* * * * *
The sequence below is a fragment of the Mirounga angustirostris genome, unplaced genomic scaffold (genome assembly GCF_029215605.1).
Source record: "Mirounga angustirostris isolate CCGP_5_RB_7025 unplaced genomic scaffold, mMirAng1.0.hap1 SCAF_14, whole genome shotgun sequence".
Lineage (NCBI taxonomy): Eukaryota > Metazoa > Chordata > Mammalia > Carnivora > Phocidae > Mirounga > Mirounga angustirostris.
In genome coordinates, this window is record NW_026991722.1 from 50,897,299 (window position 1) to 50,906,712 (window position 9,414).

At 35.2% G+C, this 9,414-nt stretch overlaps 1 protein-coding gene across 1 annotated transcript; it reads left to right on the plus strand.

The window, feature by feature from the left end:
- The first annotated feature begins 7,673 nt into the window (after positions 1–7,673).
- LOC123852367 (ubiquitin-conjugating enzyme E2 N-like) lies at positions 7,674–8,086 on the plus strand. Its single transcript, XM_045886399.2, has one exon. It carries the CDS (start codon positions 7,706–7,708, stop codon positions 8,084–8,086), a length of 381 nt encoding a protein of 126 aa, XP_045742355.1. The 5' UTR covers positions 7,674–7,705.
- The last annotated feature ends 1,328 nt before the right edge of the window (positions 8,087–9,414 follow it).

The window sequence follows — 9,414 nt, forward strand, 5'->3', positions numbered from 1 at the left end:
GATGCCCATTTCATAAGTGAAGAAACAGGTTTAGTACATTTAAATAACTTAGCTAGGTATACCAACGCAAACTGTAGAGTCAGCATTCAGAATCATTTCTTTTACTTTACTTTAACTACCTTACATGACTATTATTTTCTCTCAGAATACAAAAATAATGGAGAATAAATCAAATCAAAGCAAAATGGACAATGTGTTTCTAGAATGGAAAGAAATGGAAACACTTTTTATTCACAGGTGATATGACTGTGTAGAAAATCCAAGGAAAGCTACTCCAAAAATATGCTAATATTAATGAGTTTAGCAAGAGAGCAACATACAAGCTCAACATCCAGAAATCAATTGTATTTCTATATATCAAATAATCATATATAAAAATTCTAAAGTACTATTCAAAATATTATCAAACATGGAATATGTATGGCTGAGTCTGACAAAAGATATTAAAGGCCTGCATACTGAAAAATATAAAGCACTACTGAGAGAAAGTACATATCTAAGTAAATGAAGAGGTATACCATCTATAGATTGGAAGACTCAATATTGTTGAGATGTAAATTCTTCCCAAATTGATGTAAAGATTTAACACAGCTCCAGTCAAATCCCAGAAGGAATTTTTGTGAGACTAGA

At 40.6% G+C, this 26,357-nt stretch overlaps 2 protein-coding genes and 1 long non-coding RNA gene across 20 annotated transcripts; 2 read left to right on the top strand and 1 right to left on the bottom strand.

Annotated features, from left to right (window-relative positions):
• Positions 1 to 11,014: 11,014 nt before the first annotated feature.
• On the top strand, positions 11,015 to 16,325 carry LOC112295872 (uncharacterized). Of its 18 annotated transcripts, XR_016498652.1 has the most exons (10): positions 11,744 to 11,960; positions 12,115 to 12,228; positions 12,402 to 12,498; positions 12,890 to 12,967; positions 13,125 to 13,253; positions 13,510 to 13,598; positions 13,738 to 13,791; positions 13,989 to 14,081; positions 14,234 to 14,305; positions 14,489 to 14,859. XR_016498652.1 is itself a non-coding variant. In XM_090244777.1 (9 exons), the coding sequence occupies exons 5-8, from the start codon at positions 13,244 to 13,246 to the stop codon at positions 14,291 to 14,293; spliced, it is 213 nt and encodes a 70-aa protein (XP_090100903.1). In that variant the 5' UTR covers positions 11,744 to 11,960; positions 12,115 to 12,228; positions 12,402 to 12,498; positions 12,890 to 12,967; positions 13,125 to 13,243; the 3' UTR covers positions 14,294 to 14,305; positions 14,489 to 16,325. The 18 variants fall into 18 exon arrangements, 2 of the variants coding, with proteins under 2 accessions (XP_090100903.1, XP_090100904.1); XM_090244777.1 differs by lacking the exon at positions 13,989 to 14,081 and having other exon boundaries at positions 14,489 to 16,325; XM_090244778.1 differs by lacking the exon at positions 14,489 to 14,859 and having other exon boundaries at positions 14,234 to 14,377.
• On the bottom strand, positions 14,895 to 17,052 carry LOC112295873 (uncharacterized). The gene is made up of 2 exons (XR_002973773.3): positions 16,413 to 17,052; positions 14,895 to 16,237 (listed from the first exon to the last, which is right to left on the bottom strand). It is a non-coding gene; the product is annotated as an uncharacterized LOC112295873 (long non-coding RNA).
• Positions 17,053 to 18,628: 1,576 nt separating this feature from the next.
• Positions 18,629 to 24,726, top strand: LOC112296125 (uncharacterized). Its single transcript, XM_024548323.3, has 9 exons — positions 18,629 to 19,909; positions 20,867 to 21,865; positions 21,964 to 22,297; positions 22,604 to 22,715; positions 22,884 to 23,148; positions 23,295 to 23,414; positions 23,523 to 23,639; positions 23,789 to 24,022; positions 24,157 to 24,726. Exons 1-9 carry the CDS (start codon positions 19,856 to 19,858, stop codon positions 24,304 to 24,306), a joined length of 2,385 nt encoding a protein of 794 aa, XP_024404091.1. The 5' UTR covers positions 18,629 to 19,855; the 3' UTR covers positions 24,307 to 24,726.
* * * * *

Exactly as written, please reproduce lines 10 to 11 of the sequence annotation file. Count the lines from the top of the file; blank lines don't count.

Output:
The window sequence follows — 9,414 nt, forward strand, 5'->3', positions numbered from 1 at the left end:
GATGCCCATTTCATAAGTGAAGAAACAGGTTTAGTACATTTAAATAACTTAGCTAGGTATACCAACGCAAACTGTAGAGTCAGCATTCAGAATCATTTCTTTTACTTTACTTTAACTACCTTACATGACTATTATTTTCTCTCAGAATACAAAAATAATGGAGAATAAATCAAATCAAAGCAAAATGGACAATGTGTTTCTAGAATGGAAAGAAATGGAAACACTTTTTATTCACAGGTGATATGACTGTGTAGAAAATCCAAGGAAAGCTACTCCAAAAATATGCTAATATTAATGAGTTTAGCAAGAGAGCAACATACAAGCTCAACATCCAGAAATCAATTGTATTTCTATATATCAAATAATCATATATAAAAATTCTAAAGTACTATTCAAAATATTATCAAACATGGAATATGTATGGCTGAGTCTGACAAAAGATATTAAAGGCCTGCATACTGAAAAATATAAAGCACTACTGAGAGAAAGTACATATCTAAGTAAATGAAGAGGTATACCATCTATAGATTGGAAGACTCAATATTGTTGAGATGTAAATTCTTCCCAAATTGATGTAAAGATTTAACACAGCTCCAGTCAAATCCCAGAAGGAATTTTTGTGAGACTAGA